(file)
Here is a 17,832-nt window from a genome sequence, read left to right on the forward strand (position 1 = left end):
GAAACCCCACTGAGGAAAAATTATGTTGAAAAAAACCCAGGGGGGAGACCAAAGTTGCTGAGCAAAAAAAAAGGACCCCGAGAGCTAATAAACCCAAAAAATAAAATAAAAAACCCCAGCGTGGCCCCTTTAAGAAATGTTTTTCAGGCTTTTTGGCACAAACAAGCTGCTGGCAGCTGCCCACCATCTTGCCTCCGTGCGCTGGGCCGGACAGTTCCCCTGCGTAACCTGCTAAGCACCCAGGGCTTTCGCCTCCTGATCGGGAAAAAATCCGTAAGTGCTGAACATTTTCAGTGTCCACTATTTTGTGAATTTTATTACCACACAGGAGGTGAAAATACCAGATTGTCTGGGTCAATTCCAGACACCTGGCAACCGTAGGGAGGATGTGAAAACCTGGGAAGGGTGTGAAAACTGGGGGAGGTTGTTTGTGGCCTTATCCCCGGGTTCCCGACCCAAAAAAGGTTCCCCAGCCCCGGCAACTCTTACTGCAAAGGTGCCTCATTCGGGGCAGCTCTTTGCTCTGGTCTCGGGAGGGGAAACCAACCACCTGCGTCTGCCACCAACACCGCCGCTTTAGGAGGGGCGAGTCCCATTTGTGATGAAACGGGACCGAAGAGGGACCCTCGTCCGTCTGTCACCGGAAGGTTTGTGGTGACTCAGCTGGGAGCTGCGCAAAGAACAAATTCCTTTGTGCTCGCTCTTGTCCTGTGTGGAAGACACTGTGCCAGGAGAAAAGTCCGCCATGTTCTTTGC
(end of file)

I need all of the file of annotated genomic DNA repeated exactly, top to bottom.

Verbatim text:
Here is a 17,832-nt window from a genome sequence, read left to right on the forward strand (position 1 = left end):
GAAACCCCACTGAGGAAAAATTATGTTGAAAAAAACCCAGGGGGGAGACCAAAGTTGCTGAGCAAAAAAAAAGGACCCCGAGAGCTAATAAACCCAAAAAATAAAATAAAAAACCCCAGCGTGGCCCCTTTAAGAAATGTTTTTCAGGCTTTTTGGCACAAACAAGCTGCTGGCAGCTGCCCACCATCTTGCCTCCGTGCGCTGGGCCGGACAGTTCCCCTGCGTAACCTGCTAAGCACCCAGGGCTTTCGCCTCCTGATCGGGAAAAAATCCGTAAGTGCTGAACATTTTCAGTGTCCACTATTTTGTGAATTTTATTACCACACAGGAGGTGAAAATACCAGATTGTCTGGGTCAATTCCAGACACCTGGCAACCGTAGGGAGGATGTGAAAACCTGGGAAGGGTGTGAAAACTGGGGGAGGTTGTTTGTGGCCTTATCCCCGGGTTCCCGACCCAAAAAAGGTTCCCCAGCCCCGGCAACTCTTACTGCAAAGGTGCCTCATTCGGGGCAGCTCTTTGCTCTGGTCTCGGGAGGGGAAACCAACCACCTGCGTCTGCCACCAACACCGCCGCTTTAGGAGGGGCGAGTCCCATTTGTGATGAAACGGGACCGAAGAGGGACCCTCGTCCGTCTGTCACCGGAAGGTTTGTGGTGACTCAGCTGGGAGCTGCGCAAAGAACAAATTCCTTTGTGCTCGCTCTTGTCCTGTGTGGAAGACACTGTGCCAGGAGAAAAGTCCGCCATGTTCTTTGC